Physics Core Requirements

Physics in the Core Curriculum 

Several physics courses satisfy the physical sciences Core Curriculum requirement.  These are Physics and Technology (PHY2303/PHY2103), Introductory Astronomy (2302/2102), General Physics I (PHY2311 & PHY2111 or PHY2305 & PHY2105), and General Physics II (PHY2312 & PHY2112 or PHY2306 & PHY2106).  Students who take these courses should

1. be able to discuss intelligently the defining characteristics of the scientific mode of inquiry;
2. understand what constitutes knowledge in science;
3. have acquired a small but significant body of knowledge which provides a basis for understanding the fundamental physical aspects of our world;
4. be able to use fundamental scientific principles in order to provide conceptual explanations of observable phenomena;
5. understand the development of at least one major scientific principle illustrating the role of discovery, logical reasoning, and creativity on the part of scientists;
6. have gained hands-on knowledge of empirical components of science as it emerges from the student's performing and designing of laboratory experiments which include making observations, forming and testing hypotheses, using quantitative techniques (such as graphics), and developing logical conclusions;
7. be able to discuss intelligently the pros and cons of how science and scientific discoveries are used in our society.

Physics Department Core Curriculum Philosophy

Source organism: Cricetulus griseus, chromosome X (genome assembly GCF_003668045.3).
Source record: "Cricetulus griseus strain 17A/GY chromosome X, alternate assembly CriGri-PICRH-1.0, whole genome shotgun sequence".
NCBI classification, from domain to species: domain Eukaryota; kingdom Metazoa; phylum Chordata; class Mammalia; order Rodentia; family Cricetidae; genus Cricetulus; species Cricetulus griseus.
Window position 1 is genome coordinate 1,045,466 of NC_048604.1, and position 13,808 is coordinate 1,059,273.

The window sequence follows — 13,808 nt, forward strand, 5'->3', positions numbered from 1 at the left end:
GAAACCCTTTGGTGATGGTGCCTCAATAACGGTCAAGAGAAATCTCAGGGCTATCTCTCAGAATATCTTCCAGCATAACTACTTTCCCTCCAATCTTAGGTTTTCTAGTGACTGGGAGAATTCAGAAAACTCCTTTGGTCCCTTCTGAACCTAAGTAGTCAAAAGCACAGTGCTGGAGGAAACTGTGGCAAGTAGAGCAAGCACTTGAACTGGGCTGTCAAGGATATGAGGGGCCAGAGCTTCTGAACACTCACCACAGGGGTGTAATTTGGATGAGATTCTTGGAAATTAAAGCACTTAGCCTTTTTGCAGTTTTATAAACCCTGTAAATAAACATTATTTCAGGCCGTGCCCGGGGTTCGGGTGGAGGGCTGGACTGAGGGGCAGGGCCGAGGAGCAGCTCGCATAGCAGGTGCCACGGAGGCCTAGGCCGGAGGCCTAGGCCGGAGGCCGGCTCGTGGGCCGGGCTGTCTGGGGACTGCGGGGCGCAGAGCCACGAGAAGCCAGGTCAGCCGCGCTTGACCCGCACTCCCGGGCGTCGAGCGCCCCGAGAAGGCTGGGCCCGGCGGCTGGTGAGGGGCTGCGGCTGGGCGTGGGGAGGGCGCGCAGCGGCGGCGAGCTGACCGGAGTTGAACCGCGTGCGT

A liberal arts education has long been essential for those considered knowledgeable enough to participate in civic discourse. Knowledge of the trivium (grammar, rhetoric, and logic) of the ancient Greeks and Romans and its extension to the quadrivium (arithmetic, geometry, music, and astronomy) in medieval times distinguished those considered to be learned from others and elevated their importance in their communities. This idea of a well-educated citizen has become in today’s parlance the global citizen, or someone with a mastery of a wide range of topics and one who can contribute to conversations that increasingly involve peoples from around the world. The liberal arts education at its best, however, encompasses more than the acquiring of “useful” knowledge and skills and the ability of one to communicate well what one knows. Another major goal of such an education is to develop life-long learners—those who continue always to thirst for knowledge and who can adapt because of this knowledge to changes that occur in their families, jobs, churches, communities, countries, and world. Science in general and physics in particular are important components of the global citizen’s repertoire, as those who make decisions increasingly must be aware of scientific studies, technology, and the ethical implications of their choices. Moreover, the understanding of nature at the most fundamental level is truly liberating to the mind of the life-long learner because it opens up so many pathways to knowledge that are not available to the scientifically illiterate.

Physics is the study of the smallest through the largest objects of our universe. These extremes pique the imagination and our sense of wonder, since who cannot get excited by the idea of a quark or by looking at the planets through a telescope. Great works of literature, poetry, art, and even scholarly articles in business and economics are filled with references to these structures and the interactions they undergo. Obviously knowledge of physics plays an important role in the imagination of others in very diverse fields. Learning for the sake of learning is maximized in science with the study of physics, as no other subject has such an overlap with philosophy, nor represents the search for scientific truth at the most fundamental level.